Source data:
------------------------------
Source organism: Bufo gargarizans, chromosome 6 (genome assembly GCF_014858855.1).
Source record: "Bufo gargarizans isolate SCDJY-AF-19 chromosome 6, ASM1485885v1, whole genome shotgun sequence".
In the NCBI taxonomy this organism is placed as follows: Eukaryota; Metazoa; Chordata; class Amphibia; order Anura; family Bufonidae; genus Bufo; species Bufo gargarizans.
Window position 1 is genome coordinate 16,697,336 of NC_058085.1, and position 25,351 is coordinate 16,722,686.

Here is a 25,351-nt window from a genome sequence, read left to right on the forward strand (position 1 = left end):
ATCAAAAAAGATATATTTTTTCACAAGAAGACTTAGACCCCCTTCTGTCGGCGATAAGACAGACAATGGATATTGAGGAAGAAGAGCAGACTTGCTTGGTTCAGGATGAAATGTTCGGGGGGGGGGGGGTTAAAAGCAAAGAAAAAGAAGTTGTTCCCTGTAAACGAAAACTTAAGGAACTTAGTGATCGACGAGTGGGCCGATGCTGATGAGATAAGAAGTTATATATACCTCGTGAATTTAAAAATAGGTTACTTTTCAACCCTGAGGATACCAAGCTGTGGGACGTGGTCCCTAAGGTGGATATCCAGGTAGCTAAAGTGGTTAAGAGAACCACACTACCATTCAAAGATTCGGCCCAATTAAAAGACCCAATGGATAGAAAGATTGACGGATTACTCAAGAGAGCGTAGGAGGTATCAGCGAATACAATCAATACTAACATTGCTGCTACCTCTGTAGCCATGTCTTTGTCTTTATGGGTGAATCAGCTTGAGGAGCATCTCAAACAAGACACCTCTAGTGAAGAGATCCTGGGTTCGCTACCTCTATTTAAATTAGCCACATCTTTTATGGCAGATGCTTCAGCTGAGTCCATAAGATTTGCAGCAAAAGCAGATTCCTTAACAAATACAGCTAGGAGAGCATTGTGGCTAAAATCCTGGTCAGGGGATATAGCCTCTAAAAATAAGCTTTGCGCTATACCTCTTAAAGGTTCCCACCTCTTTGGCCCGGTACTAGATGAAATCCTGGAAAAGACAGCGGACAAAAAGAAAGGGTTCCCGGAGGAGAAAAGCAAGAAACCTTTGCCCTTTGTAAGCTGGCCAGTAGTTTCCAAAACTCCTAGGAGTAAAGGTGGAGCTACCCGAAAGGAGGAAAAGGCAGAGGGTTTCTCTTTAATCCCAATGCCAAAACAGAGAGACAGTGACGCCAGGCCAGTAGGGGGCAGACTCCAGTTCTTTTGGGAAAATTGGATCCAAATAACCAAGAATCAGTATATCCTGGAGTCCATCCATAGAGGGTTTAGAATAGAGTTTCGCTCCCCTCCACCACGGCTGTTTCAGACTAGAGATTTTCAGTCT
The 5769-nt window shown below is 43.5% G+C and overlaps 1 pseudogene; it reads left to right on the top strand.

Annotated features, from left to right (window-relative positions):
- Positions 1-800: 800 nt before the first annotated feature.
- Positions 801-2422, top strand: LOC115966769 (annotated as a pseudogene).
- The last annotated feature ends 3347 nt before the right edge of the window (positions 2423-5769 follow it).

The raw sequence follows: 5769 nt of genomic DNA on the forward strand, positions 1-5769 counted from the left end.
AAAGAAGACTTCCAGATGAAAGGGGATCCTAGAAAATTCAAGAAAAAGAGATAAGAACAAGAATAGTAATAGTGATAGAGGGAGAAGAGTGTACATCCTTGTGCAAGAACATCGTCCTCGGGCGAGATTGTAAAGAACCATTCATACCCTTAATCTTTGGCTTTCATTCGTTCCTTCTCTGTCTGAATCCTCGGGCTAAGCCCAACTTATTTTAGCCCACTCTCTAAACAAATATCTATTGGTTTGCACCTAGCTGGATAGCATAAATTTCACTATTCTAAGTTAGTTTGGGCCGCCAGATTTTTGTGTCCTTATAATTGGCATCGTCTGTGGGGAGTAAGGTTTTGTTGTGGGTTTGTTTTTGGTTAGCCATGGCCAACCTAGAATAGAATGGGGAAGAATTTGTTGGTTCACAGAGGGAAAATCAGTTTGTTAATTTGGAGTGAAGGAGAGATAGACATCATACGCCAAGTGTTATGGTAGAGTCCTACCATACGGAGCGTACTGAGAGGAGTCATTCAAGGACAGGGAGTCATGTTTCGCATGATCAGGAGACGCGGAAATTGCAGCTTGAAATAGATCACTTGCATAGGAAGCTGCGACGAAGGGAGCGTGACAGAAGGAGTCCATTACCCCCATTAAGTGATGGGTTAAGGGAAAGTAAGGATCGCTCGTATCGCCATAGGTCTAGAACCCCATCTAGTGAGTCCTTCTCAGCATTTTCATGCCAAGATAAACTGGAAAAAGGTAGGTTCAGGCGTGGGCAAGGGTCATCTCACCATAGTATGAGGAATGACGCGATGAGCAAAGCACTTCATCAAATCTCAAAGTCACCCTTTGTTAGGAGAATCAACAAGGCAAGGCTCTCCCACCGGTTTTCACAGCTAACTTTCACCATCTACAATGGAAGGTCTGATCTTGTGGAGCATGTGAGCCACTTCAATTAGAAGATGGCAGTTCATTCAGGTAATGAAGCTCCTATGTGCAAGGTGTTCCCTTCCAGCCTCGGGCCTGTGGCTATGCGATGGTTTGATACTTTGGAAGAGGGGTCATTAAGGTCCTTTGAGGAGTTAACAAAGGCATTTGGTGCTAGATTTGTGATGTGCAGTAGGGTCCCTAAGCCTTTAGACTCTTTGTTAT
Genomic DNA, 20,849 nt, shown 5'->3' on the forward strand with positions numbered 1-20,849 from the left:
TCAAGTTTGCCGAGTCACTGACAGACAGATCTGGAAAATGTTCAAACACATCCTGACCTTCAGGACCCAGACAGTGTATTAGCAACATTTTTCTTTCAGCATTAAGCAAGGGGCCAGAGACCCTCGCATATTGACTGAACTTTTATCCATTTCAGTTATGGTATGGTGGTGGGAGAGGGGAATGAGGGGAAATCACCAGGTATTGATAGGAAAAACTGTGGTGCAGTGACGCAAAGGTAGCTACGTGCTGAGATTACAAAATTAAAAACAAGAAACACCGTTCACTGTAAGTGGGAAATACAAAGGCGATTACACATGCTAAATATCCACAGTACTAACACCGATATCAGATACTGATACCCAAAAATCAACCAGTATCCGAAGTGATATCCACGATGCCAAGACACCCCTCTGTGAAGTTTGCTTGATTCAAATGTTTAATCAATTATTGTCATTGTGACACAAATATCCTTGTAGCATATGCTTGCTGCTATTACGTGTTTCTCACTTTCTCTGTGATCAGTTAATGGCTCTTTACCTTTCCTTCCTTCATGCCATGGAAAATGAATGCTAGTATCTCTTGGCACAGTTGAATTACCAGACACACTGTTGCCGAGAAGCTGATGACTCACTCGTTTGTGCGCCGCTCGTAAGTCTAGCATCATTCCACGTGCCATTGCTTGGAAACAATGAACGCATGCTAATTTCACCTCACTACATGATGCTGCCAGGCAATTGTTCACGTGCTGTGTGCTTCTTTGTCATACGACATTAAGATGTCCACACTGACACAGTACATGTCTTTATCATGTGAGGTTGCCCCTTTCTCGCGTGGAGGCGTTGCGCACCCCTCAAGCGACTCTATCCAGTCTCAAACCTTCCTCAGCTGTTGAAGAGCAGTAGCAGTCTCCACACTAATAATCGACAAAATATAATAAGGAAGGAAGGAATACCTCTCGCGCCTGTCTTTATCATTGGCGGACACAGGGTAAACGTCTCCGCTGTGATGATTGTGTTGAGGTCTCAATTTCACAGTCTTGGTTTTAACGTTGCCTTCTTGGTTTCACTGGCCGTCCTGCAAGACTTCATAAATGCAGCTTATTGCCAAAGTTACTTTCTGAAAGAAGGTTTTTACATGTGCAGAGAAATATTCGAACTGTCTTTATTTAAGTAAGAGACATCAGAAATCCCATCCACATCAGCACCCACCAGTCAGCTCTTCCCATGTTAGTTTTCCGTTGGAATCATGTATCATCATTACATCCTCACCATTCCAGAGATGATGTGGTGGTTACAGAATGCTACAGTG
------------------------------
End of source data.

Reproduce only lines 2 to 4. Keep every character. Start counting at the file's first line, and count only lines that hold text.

Source record: "Bufo gargarizans isolate SCDJY-AF-19 chromosome 6, ASM1485885v1, whole genome shotgun sequence".
In the NCBI taxonomy this organism is placed as follows: Eukaryota; Metazoa; Chordata; class Amphibia; order Anura; family Bufonidae; genus Bufo; species Bufo gargarizans.
Window position 1 is genome coordinate 16,697,336 of NC_058085.1, and position 25,351 is coordinate 16,722,686.